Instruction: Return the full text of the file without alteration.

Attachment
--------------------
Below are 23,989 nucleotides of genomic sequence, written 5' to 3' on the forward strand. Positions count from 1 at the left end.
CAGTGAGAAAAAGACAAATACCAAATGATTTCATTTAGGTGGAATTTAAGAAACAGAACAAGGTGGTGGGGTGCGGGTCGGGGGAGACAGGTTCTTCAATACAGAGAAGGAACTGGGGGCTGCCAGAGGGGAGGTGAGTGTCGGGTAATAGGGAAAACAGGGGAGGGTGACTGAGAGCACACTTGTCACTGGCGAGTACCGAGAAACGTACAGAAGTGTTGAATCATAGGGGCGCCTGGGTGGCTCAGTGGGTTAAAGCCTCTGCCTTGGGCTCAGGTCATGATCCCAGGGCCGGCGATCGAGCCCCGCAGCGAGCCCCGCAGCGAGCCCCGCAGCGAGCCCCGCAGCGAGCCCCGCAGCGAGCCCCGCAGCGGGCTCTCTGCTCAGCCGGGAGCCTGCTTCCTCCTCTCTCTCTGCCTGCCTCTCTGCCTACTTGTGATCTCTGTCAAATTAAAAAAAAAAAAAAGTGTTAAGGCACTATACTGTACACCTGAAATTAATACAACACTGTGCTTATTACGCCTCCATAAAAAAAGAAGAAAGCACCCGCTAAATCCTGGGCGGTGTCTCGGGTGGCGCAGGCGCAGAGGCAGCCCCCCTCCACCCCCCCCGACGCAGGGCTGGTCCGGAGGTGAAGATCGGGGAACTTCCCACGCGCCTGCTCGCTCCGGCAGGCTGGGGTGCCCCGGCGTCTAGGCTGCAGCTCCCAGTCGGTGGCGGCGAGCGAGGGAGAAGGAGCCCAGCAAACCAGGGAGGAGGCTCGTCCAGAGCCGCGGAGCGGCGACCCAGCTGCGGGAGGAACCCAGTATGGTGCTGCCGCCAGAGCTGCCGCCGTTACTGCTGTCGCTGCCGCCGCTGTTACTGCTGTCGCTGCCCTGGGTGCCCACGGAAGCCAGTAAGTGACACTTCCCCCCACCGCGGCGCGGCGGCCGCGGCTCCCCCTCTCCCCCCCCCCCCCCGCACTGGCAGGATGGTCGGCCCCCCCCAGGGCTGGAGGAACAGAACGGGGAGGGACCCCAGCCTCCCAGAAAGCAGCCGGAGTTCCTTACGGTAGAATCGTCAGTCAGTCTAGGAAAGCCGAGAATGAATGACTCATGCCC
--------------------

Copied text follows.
Below are 23,989 nucleotides of genomic sequence, written 5' to 3' on the forward strand. Positions count from 1 at the left end.
CAGTGAGAAAAAGACAAATACCAAATGATTTCATTTAGGTGGAATTTAAGAAACAGAACAAGGTGGTGGGGTGCGGGTCGGGGGAGACAGGTTCTTCAATACAGAGAAGGAACTGGGGGCTGCCAGAGGGGAGGTGAGTGTCGGGTAATAGGGAAAACAGGGGAGGGTGACTGAGAGCACACTTGTCACTGGCGAGTACCGAGAAACGTACAGAAGTGTTGAATCATAGGGGCGCCTGGGTGGCTCAGTGGGTTAAAGCCTCTGCCTTGGGCTCAGGTCATGATCCCAGGGCCGGCGATCGAGCCCCGCAGCGAGCCCCGCAGCGAGCCCCGCAGCGAGCCCCGCAGCGAGCCCCGCAGCGAGCCCCGCAGCGGGCTCTCTGCTCAGCCGGGAGCCTGCTTCCTCCTCTCTCTCTGCCTGCCTCTCTGCCTACTTGTGATCTCTGTCAAATTAAAAAAAAAAAAAAGTGTTAAGGCACTATACTGTACACCTGAAATTAATACAACACTGTGCTTATTACGCCTCCATAAAAAAAGAAGAAAGCACCCGCTAAATCCTGGGCGGTGTCTCGGGTGGCGCAGGCGCAGAGGCAGCCCCCCTCCACCCCCCCCGACGCAGGGCTGGTCCGGAGGTGAAGATCGGGGAACTTCCCACGCGCCTGCTCGCTCCGGCAGGCTGGGGTGCCCCGGCGTCTAGGCTGCAGCTCCCAGTCGGTGGCGGCGAGCGAGGGAGAAGGAGCCCAGCAAACCAGGGAGGAGGCTCGTCCAGAGCCGCGGAGCGGCGACCCAGCTGCGGGAGGAACCCAGTATGGTGCTGCCGCCAGAGCTGCCGCCGTTACTGCTGTCGCTGCCGCCGCTGTTACTGCTGTCGCTGCCCTGGGTGCCCACGGAAGCCAGTAAGTGACACTTCCCCCCACCGCGGCGCGGCGGCCGCGGCTCCCCCTCTCCCCCCCCCCCCCCGCACTGGCAGGATGGTCGGCCCCCCCCAGGGCTGGAGGAACAGAACGGGGAGGGACCCCAGCCTCCCAGAAAGCAGCCGGAGTTCCTTACGGTAGAATCGTCAGTCAGTCTAGGAAAGCCGAGAATGAATGACTCATGCCC